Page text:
Jennifer Connelly and Bill Campbell in The Rocketeer.
I have always been fascinated by World War II and super heroes. I recall the first time I went to see The Rocketeer, I was very excited! Two of my favorite subjects combined into one movie seemed like a can't miss idea.
The Rocketeer tells the story of an American test pilot, Cliff, who discovers a mysterious jet pack. When he dons it, and a helmet made by his friend, he becomes a high flying superhero. Before he knows it, The Rocketeer is fighting gangsters as well as Nazi spies. He battles in a Hollywood night club and atop a air ship at the movies climax.
One of the best things about this movie, for me, is the setting. It takes place in Hollywood in the late 1930's. Old movie stars like Clark Gable and W. C. Fields show up briefly as characters. Howard Hughes actually plays an integral part to the plot.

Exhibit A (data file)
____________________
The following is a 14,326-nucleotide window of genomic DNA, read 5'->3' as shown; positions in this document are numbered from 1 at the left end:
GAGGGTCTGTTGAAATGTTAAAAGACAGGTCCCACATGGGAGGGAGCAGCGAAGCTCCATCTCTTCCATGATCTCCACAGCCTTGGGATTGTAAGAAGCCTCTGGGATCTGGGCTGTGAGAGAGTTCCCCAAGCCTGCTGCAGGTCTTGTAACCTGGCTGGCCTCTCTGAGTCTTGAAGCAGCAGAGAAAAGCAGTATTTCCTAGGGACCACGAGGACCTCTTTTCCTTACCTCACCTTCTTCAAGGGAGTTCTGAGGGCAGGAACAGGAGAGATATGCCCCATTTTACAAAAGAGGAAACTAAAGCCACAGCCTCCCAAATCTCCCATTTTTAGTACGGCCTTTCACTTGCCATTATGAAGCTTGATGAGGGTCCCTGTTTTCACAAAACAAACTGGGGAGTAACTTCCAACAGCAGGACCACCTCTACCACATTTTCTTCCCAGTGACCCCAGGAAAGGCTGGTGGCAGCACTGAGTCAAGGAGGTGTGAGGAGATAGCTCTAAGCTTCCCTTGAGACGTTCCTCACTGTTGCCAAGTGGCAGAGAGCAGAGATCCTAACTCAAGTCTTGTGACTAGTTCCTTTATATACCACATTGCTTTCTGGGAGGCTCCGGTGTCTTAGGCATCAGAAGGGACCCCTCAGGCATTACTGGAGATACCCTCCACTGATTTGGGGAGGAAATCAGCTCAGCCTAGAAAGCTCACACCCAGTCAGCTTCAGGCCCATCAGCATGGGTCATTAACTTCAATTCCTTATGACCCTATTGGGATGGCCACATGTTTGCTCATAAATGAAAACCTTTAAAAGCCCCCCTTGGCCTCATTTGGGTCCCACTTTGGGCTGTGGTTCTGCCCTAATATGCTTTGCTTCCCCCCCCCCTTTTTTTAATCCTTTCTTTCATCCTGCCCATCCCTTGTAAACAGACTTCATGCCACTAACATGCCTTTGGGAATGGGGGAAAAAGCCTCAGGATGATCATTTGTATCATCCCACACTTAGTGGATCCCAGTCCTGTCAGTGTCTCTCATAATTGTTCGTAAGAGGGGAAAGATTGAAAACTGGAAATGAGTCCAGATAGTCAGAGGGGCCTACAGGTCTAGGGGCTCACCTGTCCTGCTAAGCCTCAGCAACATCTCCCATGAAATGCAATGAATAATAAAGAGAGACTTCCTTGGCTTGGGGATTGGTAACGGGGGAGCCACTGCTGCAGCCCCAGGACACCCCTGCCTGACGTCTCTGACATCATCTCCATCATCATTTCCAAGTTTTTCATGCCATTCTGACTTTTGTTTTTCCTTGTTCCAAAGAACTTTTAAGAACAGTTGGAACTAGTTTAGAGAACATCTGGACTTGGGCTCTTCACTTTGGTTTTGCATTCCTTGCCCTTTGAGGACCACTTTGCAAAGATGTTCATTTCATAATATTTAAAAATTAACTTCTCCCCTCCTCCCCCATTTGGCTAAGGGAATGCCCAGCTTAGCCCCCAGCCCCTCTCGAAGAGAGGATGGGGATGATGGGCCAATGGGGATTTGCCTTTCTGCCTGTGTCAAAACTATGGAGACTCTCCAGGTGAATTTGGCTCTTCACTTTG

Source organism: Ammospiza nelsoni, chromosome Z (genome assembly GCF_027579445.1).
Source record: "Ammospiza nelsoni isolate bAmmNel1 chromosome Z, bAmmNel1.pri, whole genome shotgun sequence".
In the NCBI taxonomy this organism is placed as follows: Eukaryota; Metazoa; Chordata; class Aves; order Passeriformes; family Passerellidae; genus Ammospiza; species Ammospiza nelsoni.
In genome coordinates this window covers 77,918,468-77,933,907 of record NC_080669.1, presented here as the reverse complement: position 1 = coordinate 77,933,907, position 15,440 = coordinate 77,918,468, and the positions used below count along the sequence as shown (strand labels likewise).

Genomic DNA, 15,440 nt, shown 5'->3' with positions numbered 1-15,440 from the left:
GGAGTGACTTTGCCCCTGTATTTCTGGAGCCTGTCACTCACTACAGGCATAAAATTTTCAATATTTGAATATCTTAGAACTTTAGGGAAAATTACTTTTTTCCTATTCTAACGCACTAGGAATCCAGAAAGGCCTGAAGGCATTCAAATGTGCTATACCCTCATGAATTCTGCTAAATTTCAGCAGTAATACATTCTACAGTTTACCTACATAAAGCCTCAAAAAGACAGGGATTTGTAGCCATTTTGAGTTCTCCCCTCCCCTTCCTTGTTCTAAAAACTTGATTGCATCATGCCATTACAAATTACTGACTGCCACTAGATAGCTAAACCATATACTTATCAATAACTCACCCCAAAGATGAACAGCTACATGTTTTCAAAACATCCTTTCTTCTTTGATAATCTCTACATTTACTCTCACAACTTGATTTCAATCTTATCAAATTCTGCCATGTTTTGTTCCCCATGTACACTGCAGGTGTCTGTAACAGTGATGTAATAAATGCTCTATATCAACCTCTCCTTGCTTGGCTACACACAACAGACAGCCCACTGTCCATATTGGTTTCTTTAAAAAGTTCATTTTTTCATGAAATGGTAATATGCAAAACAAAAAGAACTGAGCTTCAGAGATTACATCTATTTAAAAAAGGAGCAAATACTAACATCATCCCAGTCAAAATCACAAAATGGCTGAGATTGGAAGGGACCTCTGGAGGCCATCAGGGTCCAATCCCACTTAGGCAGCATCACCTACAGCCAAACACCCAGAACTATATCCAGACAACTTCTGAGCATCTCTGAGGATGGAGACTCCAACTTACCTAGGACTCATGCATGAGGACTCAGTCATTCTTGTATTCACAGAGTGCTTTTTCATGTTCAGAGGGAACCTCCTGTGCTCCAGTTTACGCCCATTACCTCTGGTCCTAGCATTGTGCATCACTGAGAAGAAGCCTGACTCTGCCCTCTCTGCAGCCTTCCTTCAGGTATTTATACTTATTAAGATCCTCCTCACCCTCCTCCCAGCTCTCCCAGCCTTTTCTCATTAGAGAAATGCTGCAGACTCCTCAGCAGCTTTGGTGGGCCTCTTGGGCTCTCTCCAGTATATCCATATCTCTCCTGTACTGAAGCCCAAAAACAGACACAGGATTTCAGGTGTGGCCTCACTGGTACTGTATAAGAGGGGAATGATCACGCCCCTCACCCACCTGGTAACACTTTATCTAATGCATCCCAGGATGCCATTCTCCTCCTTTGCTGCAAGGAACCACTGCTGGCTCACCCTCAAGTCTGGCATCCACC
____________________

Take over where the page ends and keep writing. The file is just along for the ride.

The cast is very uneven. Bill Campbell has the hair and the looks of a movie star but lacks enough screen presence to carry a movie. Jennifer Connelly plays Cliff's girlfriend and wannabe actress. Where as Connelly proved later in her career that she can act, here she is little more than the damsel in distress. A very hot damsel in distress to be more exact.
The best cast member is Timothy Dalton, who hams it up without being obnoxious. He plays Nazi spy, Neville Sinclair, who is masquerading as a movie star. That makes him a villain with a huge ego! At one point, Cliff is fighting him and says, "Where's your stuntman now Sinclair?" Neville responds, "I do my own stunts." Another time he proudly claims that no one will suspect him because he is "...the number 2 box office star in America."